The foco theory of revolution by way of guerrilla warfare, also known as foquismo (Spanish: [foˈkismo]), was formulated by French intellectual and government official Régis Debray, whose main source of inspiration was Marxist revolutionary Che Guevara's experiences surrounding his rebel army's victory in the 1959 Cuban Revolution.

Che Guevara (left), whose plan was to use the communist zone on the western shores of Lake Tanganyika as a training ground for the Congolese and fighters from other revolutionary communist movements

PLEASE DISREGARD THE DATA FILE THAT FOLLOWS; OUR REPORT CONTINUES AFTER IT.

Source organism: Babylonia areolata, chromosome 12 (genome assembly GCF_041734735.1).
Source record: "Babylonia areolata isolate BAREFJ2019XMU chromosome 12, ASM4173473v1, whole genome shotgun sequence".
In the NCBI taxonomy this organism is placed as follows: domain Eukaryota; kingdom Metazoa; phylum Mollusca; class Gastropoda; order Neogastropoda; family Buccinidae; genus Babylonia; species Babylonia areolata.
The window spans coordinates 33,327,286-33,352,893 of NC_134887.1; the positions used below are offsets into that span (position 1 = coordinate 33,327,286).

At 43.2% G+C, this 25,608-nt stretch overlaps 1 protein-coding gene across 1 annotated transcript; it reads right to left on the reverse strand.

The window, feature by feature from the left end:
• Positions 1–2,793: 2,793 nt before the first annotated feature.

Its central principle is that vanguardism by cadres of small, fast-moving paramilitary groups can provide a focus (in Spanish foco) for popular discontent against a sitting regime and thereby lead a general rebellion. Although the original approach was to mobilize and launch attacks from rural areas, many foco ideas were adapted into urban guerrilla warfare movements by the late 1960s.